Synopses & Reviews
Ellen Franck isn't in love with Big Bird. After all, he's a big yellow Sesame Street character -- and she's an intelligent single woman with a fabulous job. On the other hand, Big Bird is looking like a better candidate for fatherhood every day: he's tall, affectionate, and steadily employed. And right now, for Ellen, thirty-five years old and dying to have a baby, almost any father will do.
In her hilarious and heartbreaking new novel, Laura Zigman, bestselling author of Animal Husbandry, explores what happens when the life we've chosen isn't that life we expected it to be. And at this point Ellen Franck is rethinking all her choices.
Mired in a relationship with a man who is better at brooding than breeding, sister to a woman who can't seem to stop having babies, and working under a boss who is about to have the baby shower of the decade, Ellen knows the path to motherhood is clear. All she has to do is leave her relationship, horrify her family, find an anonymous father, and become independently wealthy.
Piece of cake.
About the Author
Laura Zigman grew up in Newtonville, Massachusetts, and spent ten years working in the book publishing industry in New York. Her pieces have appeared in The New York Times, The Washington Post, and USA Today. She lives in Washington, D.C.
Reading Group Guide
The discussion topics inside are intended to enhance your reading of Laura Zigman's Dating Big Bird.
1. Why does Ellen take so long to come to a decision about single motherhood? What are her biggest concerns?
2. What are the most important reasons that Ellen and Amy want to have children? How much of it has to do with what they want, as opposed to what society tells them they should be?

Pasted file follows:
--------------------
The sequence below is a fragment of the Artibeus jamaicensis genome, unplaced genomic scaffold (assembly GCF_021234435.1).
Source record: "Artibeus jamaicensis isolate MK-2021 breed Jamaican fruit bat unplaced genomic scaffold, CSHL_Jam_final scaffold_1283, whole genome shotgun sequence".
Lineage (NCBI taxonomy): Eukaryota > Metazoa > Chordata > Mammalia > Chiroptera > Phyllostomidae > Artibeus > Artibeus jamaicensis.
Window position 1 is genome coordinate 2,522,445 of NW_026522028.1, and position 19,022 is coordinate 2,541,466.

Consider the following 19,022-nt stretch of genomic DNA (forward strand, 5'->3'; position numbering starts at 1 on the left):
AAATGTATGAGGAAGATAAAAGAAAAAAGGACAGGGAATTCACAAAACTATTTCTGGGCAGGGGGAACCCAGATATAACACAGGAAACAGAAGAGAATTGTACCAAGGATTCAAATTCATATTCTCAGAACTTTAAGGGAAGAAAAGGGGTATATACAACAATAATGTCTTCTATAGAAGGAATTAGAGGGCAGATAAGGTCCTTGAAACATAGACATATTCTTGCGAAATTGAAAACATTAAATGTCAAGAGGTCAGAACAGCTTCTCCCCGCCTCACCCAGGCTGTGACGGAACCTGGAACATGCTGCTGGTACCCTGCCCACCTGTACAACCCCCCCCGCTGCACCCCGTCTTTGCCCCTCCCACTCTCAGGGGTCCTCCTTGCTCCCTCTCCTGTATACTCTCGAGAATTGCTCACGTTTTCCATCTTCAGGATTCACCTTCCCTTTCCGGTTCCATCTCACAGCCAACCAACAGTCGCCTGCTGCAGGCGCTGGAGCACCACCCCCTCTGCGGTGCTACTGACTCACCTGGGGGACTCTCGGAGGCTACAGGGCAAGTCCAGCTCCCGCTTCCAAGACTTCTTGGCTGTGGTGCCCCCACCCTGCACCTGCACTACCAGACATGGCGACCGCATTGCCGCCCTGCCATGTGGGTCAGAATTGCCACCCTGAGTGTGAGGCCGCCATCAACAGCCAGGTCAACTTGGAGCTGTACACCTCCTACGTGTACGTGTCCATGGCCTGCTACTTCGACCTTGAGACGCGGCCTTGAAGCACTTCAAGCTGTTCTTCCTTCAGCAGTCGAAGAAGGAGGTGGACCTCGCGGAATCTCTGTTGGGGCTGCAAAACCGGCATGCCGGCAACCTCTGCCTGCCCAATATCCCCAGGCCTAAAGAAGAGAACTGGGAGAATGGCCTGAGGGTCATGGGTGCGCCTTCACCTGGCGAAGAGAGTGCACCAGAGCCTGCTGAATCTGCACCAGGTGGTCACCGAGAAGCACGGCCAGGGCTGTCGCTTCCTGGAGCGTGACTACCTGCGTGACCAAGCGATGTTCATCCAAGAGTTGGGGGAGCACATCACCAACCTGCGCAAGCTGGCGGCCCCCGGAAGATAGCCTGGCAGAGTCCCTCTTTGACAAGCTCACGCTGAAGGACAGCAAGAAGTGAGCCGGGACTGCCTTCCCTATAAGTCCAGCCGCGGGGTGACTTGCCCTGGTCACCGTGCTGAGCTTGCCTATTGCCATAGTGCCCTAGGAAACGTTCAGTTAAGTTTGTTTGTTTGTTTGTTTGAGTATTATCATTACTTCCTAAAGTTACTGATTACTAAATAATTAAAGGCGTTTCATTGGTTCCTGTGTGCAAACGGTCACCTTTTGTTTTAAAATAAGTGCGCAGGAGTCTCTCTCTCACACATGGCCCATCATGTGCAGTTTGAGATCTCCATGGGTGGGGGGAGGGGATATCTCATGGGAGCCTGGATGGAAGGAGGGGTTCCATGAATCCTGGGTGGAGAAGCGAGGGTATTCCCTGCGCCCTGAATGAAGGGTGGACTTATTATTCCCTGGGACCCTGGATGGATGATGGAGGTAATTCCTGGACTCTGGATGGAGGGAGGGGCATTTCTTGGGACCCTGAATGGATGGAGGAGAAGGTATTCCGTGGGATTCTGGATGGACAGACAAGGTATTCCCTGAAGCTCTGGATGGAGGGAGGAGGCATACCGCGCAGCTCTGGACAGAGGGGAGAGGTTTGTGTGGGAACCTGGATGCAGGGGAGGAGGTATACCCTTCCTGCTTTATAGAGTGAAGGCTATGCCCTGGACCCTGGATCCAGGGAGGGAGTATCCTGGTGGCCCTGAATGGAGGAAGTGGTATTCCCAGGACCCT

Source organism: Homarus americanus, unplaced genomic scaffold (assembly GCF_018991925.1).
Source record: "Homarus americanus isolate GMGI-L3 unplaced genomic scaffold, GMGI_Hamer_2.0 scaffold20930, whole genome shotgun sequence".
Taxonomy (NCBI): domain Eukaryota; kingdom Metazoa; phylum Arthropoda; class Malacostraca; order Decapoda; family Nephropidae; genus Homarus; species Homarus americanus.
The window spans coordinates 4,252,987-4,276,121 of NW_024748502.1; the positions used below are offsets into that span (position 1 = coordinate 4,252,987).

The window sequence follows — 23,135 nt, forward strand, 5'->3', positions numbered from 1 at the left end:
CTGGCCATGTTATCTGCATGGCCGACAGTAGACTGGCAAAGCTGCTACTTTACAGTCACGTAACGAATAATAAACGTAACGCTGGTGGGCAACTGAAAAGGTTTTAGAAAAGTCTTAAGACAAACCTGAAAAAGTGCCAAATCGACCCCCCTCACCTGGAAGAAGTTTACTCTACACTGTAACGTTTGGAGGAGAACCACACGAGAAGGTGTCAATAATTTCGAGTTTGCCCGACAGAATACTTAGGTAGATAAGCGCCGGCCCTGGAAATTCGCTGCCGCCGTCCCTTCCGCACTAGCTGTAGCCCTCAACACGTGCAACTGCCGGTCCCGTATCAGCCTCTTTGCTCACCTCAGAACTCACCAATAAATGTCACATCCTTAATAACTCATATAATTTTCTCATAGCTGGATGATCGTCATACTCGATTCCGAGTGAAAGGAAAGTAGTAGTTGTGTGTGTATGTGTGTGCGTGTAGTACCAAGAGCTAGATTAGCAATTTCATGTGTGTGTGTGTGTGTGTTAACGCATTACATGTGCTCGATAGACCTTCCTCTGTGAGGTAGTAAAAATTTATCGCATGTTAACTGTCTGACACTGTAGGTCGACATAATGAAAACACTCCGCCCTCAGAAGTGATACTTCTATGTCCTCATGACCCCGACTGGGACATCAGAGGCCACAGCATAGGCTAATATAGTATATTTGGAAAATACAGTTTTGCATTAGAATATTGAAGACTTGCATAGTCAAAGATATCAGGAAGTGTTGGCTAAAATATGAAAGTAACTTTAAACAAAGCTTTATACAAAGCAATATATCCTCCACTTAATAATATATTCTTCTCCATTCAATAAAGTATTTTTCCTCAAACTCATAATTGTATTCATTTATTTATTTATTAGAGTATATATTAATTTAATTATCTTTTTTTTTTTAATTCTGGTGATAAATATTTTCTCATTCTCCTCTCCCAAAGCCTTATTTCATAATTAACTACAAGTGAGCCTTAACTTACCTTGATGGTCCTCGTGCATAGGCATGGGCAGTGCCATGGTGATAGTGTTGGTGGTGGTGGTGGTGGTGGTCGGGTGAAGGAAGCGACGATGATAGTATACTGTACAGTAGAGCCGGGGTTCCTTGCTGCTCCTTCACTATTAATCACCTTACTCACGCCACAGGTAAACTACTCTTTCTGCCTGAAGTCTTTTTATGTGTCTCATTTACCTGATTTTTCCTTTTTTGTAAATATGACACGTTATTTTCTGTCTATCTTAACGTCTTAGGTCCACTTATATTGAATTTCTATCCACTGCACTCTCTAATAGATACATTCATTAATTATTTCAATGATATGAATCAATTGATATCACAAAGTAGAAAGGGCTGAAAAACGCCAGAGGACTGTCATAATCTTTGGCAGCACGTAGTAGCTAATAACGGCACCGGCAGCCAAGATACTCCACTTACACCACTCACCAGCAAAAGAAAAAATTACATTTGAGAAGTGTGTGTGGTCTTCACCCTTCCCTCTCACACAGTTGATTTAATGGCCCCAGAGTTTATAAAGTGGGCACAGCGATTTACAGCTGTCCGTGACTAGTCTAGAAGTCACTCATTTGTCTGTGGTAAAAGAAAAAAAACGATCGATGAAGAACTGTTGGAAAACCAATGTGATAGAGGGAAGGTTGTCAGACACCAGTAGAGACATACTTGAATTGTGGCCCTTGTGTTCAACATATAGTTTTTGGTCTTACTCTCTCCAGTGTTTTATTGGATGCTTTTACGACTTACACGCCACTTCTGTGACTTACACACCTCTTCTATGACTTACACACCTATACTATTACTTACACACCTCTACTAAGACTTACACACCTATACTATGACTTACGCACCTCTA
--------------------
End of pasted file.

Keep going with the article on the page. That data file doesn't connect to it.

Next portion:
3. Will Ellen's decision to raise a baby on her own make her a more committed mother because she is overcoming additional obstacles?
4. What does Malcolm's pain and loss after his son's death tell us about the emotional price of parenthood?
5. Why does Ellen put up with Malcolm's inability to be intimate with her for so long? What is she getting out of the relationship instead?
6. How do Ellen and Amy's views of parenthood compare to your own? Do you relate to them or not?
7. Ellen makes assumptions about Karen's ability to be a good mother, based on Karen's personality and work routine. What does this say about Ellen's perceptions of motherhood?
8. Should Ellen find other things to fulfill her while she's trying to decide about becoming a mother -- or does her research fill some of that void?
9. How do you think Amy's solution will turn out? What, in the long run, would make her happier -- a baby within an ambiguous marriage, or a baby by herself?
10. What is it about Ellen's relationship with "The Pickle" (her niece Nicole) that is so satisfying? Is it because she isn't a mother herself that she feels so much for The Pickle -- or not?
11. How do Ellen's reflections on motherhood affect her relationship with her own parents?
12. What is your opinion of "Mammo"? Does it apply to you? People you know? Do you wish it did? Would you wear it as a necklace?